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Local Solutions for Sustainable Food Systems: The Contribution of Orphan Crops and Wild Edible Species

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Alliance of Bioversity International and CIAT, HQ, via dei Tre Denari 472/a, 00054 Rome, Italy
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Biodiversity for Food and Nutrition Project, Ministry of the Environment, CEP 70068-900 Brasília-DF, Brazil
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Horticultural Crops Research and Development Institute, B365, Peradeniya 20400, Sri Lanka
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Kenya Agricultural and Livestock Research Organization, P.O. Box 57811-00200, Nairobi, Kenya
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General Directorate of Agricultural Research and Policies, Ministry of Agriculture and Forestry, 06800 Ankara, Turkey
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Plant Genetic Resources Department, Aegean Agricultural Research Institute, P.O. Box 9 Menemen, 35661 Izmir, Turkey
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Institut d’Economie Rurale, BP 438 Bamako, Mali
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Food and Agriculture Organization of the United Nations, 00153 Rome, Italy
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Author to whom correspondence should be addressed.
Agronomy 2020, 10(2), 231; https://doi.org/10.3390/agronomy10020231
Received: 7 January 2020 / Revised: 31 January 2020 / Accepted: 1 February 2020 / Published: 5 February 2020
Calls for a global food system transformation and finding more sustainable ways of producing healthier, safe and nutritious food for all have spurred production approaches such as sustainable intensification and biofortification with limited consideration of the copious amounts of orphan crops, traditional varieties and wild edible species readily available in many countries, mostly in and around smallholder farmers’ fields. This paper explores the potential role of locally available; affordable and climate-resilient orphan crops, traditional varieties and wild edible species to support local food system transformation. Evidence from Brazil, Kenya, Guatemala, India, Mali, Sri Lanka and Turkey is used to showcase a three-pronged approach that aims to: (i) increase evidence of the nutritional value and biocultural importance of these foods, (ii) better link research to policy to ensure these foods are considered in national food and nutrition security strategies and actions, and (iii) improve consumer awareness of the desirability of these alternative foods so that they may more easily be incorporated in diets, food systems and markets. In the seven countries, this approach has brought about positive changes around increasing community dietary diversity and increasing market opportunities for smallholder growers, as well as increased attention to biodiversity conservation. View Full-Text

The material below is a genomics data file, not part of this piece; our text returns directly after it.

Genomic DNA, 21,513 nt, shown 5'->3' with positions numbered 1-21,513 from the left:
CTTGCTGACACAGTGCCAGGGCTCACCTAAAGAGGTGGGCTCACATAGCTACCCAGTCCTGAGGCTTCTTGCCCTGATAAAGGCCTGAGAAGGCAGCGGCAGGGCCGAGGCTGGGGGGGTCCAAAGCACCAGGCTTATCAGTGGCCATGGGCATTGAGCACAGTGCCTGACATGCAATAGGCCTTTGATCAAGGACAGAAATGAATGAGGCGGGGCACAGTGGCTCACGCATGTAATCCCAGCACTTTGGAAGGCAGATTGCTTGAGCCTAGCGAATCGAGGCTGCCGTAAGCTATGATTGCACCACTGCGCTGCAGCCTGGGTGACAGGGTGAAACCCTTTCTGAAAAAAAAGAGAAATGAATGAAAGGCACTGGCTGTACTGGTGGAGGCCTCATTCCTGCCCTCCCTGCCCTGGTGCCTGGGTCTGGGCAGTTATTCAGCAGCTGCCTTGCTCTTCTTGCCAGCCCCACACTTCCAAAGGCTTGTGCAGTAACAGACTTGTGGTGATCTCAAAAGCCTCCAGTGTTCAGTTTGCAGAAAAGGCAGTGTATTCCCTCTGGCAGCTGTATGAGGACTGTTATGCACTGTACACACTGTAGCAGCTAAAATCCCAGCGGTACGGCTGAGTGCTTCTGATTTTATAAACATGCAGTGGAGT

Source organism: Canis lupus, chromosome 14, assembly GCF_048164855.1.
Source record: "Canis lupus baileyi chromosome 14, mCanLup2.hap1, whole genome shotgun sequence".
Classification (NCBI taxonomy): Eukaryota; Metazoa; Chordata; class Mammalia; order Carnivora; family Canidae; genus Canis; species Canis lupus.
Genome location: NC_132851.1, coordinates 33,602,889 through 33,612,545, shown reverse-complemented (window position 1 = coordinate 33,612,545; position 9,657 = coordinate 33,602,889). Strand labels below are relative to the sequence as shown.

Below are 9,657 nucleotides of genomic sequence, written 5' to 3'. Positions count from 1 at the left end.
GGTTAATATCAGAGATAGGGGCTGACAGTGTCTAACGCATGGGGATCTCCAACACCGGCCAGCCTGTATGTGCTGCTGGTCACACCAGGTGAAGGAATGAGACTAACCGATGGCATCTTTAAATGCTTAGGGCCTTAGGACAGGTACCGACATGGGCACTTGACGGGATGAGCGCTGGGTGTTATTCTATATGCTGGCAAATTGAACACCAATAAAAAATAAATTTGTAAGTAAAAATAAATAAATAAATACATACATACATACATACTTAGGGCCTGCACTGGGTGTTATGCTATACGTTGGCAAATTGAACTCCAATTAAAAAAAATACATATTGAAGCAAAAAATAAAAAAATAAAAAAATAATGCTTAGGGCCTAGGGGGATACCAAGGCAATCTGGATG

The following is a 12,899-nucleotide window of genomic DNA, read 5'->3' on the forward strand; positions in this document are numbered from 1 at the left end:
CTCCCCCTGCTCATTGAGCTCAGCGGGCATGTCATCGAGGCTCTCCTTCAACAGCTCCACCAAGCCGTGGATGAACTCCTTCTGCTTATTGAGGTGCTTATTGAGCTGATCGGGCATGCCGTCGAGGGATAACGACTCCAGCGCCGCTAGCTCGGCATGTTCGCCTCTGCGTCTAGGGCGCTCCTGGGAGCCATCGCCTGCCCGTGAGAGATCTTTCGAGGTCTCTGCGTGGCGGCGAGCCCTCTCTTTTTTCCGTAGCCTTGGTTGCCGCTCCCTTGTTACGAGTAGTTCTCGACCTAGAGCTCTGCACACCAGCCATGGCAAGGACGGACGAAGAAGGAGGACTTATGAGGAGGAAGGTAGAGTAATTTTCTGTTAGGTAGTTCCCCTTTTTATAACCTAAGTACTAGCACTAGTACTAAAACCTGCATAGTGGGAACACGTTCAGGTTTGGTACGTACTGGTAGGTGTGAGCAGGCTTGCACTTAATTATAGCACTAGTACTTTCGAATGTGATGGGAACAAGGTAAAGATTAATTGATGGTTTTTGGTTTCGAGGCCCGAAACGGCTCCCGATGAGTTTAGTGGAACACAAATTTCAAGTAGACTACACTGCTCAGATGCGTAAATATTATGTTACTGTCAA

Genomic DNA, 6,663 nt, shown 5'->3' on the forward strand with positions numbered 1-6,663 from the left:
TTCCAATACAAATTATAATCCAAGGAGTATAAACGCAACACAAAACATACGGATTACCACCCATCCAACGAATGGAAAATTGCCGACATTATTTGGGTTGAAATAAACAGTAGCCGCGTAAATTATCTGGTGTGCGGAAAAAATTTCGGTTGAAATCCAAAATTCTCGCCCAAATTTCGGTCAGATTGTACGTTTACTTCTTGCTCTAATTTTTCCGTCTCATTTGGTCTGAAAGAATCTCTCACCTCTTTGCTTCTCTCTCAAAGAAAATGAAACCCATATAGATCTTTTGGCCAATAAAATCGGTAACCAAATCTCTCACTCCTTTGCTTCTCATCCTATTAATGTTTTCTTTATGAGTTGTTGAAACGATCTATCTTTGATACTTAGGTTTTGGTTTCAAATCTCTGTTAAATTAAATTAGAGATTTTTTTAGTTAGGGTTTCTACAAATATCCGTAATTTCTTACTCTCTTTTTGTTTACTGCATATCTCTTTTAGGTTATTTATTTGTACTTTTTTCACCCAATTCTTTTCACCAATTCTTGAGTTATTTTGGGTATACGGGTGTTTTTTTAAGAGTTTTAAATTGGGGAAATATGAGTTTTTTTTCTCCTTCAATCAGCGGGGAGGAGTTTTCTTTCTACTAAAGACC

Keywords: orphan crops; neglected and underutilized species; wild edibles; biodiversity; food composition; nutrition; policy orphan crops; neglected and underutilized species; wild edibles; biodiversity; food composition; nutrition; policy
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Borelli, T.; Hunter, D.; Padulosi, S.; Amaya, N.; Meldrum, G.; de Oliveira Beltrame, D.M.; Samarasinghe, G.; Wasike, V.W.; Güner, B.; Tan, A.; Koreissi Dembélé, Y.; Lochetti, G.; Sidibé, A.; Tartanac, F. Local Solutions for Sustainable Food Systems: The Contribution of Orphan Crops and Wild Edible Species. Agronomy 2020, 10, 231.

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